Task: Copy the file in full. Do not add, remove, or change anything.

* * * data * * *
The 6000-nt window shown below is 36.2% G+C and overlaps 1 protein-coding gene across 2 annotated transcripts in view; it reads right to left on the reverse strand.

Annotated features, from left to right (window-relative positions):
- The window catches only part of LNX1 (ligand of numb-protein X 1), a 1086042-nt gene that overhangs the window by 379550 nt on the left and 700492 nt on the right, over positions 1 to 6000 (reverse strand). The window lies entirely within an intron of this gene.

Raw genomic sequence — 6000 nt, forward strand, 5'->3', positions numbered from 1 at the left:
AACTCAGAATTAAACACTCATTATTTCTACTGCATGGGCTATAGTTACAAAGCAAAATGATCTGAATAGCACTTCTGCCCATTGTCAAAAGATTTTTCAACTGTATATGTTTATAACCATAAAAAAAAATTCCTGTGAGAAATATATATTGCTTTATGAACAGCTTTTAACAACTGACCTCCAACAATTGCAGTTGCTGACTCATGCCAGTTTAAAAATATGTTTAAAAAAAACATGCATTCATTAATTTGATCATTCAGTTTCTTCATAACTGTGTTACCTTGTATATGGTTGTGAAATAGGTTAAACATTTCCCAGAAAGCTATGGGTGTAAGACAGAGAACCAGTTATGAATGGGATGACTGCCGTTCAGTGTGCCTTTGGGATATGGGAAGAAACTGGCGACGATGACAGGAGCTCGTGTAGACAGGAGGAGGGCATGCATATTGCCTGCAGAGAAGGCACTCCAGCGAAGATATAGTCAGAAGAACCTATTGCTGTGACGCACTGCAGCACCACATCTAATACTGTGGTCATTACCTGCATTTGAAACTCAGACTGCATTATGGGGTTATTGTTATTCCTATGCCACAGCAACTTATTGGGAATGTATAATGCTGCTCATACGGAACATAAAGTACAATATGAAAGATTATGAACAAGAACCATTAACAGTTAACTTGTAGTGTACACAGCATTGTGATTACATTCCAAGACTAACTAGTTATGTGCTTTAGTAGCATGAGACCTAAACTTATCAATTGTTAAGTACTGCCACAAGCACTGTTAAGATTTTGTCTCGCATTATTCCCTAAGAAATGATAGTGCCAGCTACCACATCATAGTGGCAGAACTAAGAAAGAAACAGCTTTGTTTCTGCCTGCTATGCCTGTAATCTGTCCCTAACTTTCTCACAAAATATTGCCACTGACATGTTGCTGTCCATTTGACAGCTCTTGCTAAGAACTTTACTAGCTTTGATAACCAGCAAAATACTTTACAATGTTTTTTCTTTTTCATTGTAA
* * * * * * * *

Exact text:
The 6000-nt window shown below is 36.2% G+C and overlaps 1 protein-coding gene across 2 annotated transcripts in view; it reads right to left on the reverse strand.

Annotated features, from left to right (window-relative positions):
- The window catches only part of LNX1 (ligand of numb-protein X 1), a 1086042-nt gene that overhangs the window by 379550 nt on the left and 700492 nt on the right, over positions 1 to 6000 (reverse strand). The window lies entirely within an intron of this gene.

Raw genomic sequence — 6000 nt, forward strand, 5'->3', positions numbered from 1 at the left:
AACTCAGAATTAAACACTCATTATTTCTACTGCATGGGCTATAGTTACAAAGCAAAATGATCTGAATAGCACTTCTGCCCATTGTCAAAAGATTTTTCAACTGTATATGTTTATAACCATAAAAAAAAATTCCTGTGAGAAATATATATTGCTTTATGAACAGCTTTTAACAACTGACCTCCAACAATTGCAGTTGCTGACTCATGCCAGTTTAAAAATATGTTTAAAAAAAACATGCATTCATTAATTTGATCATTCAGTTTCTTCATAACTGTGTTACCTTGTATATGGTTGTGAAATAGGTTAAACATTTCCCAGAAAGCTATGGGTGTAAGACAGAGAACCAGTTATGAATGGGATGACTGCCGTTCAGTGTGCCTTTGGGATATGGGAAGAAACTGGCGACGATGACAGGAGCTCGTGTAGACAGGAGGAGGGCATGCATATTGCCTGCAGAGAAGGCACTCCAGCGAAGATATAGTCAGAAGAACCTATTGCTGTGACGCACTGCAGCACCACATCTAATACTGTGGTCATTACCTGCATTTGAAACTCAGACTGCATTATGGGGTTATTGTTATTCCTATGCCACAGCAACTTATTGGGAATGTATAATGCTGCTCATACGGAACATAAAGTACAATATGAAAGATTATGAACAAGAACCATTAACAGTTAACTTGTAGTGTACACAGCATTGTGATTACATTCCAAGACTAACTAGTTATGTGCTTTAGTAGCATGAGACCTAAACTTATCAATTGTTAAGTACTGCCACAAGCACTGTTAAGATTTTGTCTCGCATTATTCCCTAAGAAATGATAGTGCCAGCTACCACATCATAGTGGCAGAACTAAGAAAGAAACAGCTTTGTTTCTGCCTGCTATGCCTGTAATCTGTCCCTAACTTTCTCACAAAATATTGCCACTGACATGTTGCTGTCCATTTGACAGCTCTTGCTAAGAACTTTACTAGCTTTGATAACCAGCAAAATACTTTACAATGTTTTTTCTTTTTCATTGTAA